Biological clocks are the body's complex network of internal oscillators that regulate daily activity/rest cycles and other important aspects of physiology, including body temperature, heart rate and food intake. Besides sleep disorders, research in this field may eventually help treat the negative effects of shift work, aging and jet lag.

About 20 to 25 percent of U.S. workers are shift workers, many of whom have difficulty sleeping during the day when they are not working, and likewise find it hard to stay alert at night while on the job.

An estimated one in six people in the United States suffer from sleep disorders, including insomnia and excessive sleepiness. And as the U.S. population ages, a growing number of people are developing visual impairments that can result in sleep disorders.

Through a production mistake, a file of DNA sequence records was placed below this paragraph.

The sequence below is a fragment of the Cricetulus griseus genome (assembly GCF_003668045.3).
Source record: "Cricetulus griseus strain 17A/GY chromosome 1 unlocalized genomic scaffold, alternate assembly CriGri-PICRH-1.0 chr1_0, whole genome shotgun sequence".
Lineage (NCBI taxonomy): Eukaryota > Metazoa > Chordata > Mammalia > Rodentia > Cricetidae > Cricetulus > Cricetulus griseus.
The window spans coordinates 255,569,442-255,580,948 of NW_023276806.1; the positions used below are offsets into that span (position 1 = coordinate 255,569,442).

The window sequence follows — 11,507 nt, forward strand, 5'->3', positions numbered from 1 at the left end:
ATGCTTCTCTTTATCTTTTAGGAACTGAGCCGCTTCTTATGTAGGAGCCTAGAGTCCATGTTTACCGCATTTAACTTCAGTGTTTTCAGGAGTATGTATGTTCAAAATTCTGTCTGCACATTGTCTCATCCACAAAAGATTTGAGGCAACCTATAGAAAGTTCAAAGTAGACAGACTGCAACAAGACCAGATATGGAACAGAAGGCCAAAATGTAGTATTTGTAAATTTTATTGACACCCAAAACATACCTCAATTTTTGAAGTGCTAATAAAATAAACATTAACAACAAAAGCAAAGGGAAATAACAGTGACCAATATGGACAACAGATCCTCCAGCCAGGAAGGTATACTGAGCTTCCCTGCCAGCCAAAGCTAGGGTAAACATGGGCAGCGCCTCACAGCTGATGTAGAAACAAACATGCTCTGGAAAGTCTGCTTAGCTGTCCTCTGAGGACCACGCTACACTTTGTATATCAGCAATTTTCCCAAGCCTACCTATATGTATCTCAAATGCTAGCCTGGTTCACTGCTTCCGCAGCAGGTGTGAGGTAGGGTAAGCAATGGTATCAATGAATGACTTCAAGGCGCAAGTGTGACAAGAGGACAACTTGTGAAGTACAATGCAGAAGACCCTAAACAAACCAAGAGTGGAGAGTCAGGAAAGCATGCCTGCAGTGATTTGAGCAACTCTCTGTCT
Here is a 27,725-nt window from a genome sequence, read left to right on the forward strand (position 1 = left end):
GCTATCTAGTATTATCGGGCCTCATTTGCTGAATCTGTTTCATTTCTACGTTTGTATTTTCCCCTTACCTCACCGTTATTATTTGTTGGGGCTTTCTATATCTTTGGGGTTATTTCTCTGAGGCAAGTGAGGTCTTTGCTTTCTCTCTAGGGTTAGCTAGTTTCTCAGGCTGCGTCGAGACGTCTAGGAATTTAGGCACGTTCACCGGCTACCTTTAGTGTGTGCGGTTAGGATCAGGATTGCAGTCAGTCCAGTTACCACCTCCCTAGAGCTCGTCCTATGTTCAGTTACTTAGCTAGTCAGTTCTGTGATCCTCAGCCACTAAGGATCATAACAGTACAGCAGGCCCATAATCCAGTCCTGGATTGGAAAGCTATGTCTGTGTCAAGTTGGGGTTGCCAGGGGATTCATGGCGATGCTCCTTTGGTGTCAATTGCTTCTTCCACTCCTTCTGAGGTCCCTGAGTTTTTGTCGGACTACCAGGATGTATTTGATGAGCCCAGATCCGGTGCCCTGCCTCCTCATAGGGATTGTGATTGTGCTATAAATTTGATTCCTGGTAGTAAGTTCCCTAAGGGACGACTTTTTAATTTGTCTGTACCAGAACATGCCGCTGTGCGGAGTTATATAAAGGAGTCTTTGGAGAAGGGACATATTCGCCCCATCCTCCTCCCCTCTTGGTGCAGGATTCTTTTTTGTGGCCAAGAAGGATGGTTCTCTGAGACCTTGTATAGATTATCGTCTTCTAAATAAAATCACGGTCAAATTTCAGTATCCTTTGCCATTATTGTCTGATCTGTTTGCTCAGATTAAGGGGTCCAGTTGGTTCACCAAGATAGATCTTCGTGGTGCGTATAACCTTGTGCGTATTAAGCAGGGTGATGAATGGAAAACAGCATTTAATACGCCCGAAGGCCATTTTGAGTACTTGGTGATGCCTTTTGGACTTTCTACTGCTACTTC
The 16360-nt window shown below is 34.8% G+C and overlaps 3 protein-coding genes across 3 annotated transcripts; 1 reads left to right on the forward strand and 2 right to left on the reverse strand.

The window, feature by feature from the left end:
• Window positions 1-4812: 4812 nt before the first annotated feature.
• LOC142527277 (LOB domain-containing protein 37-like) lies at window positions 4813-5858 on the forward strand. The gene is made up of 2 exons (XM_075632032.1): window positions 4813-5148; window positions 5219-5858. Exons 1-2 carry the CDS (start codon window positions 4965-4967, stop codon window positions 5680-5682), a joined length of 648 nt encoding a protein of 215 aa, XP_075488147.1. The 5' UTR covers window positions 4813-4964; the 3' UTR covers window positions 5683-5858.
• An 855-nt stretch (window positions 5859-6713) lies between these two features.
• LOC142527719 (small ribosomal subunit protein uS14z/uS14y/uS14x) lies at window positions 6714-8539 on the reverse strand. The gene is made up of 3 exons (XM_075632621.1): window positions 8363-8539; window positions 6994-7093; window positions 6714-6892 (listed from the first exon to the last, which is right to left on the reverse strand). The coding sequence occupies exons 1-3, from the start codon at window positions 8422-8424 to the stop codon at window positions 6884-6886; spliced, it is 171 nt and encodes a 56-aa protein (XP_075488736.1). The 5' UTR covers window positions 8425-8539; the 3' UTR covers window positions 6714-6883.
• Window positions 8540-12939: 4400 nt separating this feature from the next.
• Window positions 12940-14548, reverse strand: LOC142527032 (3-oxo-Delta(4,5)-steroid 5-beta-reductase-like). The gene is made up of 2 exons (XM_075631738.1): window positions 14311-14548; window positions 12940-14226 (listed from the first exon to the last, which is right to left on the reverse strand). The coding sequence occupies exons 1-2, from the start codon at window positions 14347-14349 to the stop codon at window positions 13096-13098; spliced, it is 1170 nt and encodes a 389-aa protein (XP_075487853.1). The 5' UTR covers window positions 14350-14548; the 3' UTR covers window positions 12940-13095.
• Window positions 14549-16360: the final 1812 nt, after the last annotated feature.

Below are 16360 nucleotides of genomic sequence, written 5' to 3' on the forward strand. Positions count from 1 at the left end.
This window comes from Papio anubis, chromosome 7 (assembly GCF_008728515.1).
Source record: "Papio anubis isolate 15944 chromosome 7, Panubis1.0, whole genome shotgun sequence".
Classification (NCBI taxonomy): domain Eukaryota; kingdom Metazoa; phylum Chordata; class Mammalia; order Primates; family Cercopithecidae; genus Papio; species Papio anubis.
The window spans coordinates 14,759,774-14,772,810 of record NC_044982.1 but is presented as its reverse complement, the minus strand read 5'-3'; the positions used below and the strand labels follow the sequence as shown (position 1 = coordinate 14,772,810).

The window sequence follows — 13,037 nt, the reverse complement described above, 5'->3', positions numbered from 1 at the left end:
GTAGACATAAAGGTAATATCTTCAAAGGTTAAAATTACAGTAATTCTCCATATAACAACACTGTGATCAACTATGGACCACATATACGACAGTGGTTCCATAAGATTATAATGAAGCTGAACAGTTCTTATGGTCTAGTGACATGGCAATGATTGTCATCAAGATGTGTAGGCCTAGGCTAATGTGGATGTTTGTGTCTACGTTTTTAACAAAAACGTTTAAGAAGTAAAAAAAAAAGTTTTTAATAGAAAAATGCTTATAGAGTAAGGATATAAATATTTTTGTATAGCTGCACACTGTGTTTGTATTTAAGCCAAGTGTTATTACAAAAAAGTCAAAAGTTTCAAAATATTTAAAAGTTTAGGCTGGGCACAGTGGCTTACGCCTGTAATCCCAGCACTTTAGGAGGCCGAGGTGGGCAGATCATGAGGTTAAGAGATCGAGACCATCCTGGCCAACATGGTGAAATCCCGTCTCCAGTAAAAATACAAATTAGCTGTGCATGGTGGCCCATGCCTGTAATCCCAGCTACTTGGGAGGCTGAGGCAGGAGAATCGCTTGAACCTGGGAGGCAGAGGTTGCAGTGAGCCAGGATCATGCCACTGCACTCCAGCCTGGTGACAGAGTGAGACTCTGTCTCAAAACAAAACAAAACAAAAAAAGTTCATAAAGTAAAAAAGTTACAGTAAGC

"Currently, one in 28 Americans age 40 and over suffer from blindness or low vision, and this number is estimated to double in the next 15 years," Doyle said. "Our discovery of the switching mechanism in the eye has direct relevance with respect to the eventual development of therapies to treat circadian and sleep disorders in the visually impaired."

Doyle conducted her research with colleagues Tomoko Yoshikawa, a visiting scholar from Japan, and Holly Hillson, a U.Va. undergraduate student, in the laboratory of Michael Menaker, a leading researcher in the study of circadian rhythms. The work is funded by the National Institute for Mental Health.

Contact: Susan Doyle, lead researcher
434-982-5768 or sed5c@virginia.edu

Fariss Samarrai | Newswise Science News
Further information:
http://www.virginia.edu

More articles from Life Sciences:

nachricht Study shines light on brain cells that coordinate movement
26.06.2017 | University of Washington Health Sciences/UW Medicine

nachricht New insight into a central biological dogma on ion transport